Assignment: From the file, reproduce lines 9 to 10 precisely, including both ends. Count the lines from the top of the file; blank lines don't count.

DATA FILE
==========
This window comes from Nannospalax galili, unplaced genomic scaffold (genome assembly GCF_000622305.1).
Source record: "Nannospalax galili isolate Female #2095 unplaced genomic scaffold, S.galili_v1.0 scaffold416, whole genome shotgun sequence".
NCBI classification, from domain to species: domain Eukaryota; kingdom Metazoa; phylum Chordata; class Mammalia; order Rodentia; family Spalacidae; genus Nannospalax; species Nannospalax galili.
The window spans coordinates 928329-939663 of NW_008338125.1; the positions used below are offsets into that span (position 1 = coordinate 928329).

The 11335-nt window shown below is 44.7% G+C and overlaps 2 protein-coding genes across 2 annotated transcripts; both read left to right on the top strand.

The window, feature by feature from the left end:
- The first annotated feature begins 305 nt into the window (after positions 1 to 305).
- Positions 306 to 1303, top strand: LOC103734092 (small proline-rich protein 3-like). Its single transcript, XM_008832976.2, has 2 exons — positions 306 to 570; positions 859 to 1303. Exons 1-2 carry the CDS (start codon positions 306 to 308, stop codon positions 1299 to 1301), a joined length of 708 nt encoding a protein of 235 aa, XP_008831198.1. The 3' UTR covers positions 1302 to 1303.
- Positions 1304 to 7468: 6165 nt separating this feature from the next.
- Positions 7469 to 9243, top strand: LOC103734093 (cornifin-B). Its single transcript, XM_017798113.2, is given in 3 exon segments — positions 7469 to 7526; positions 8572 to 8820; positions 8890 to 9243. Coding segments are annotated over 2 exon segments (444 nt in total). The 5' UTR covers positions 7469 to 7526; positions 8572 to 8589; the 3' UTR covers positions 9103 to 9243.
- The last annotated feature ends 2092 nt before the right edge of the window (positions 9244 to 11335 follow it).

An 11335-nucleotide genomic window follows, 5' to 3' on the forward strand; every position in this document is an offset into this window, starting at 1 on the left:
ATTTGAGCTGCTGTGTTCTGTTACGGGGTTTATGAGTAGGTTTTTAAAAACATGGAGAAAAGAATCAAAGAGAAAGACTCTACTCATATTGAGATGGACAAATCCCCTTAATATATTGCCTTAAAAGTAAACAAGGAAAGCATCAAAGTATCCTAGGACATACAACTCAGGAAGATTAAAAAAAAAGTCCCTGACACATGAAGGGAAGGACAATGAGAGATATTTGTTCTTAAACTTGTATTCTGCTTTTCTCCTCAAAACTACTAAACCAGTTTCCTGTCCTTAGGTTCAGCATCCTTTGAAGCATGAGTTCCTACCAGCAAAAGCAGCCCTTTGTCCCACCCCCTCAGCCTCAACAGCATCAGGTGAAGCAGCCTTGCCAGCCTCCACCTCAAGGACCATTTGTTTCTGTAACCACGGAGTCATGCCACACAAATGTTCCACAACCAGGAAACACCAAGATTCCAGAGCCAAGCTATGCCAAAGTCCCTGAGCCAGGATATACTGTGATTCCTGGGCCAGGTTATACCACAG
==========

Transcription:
- Positions 1304 to 7468: 6165 nt separating this feature from the next.
- Positions 7469 to 9243, top strand: LOC103734093 (cornifin-B). Its single transcript, XM_017798113.2, is given in 3 exon segments — positions 7469 to 7526; positions 8572 to 8820; positions 8890 to 9243. Coding segments are annotated over 2 exon segments (444 nt in total). The 5' UTR covers positions 7469 to 7526; positions 8572 to 8589; the 3' UTR covers positions 9103 to 9243.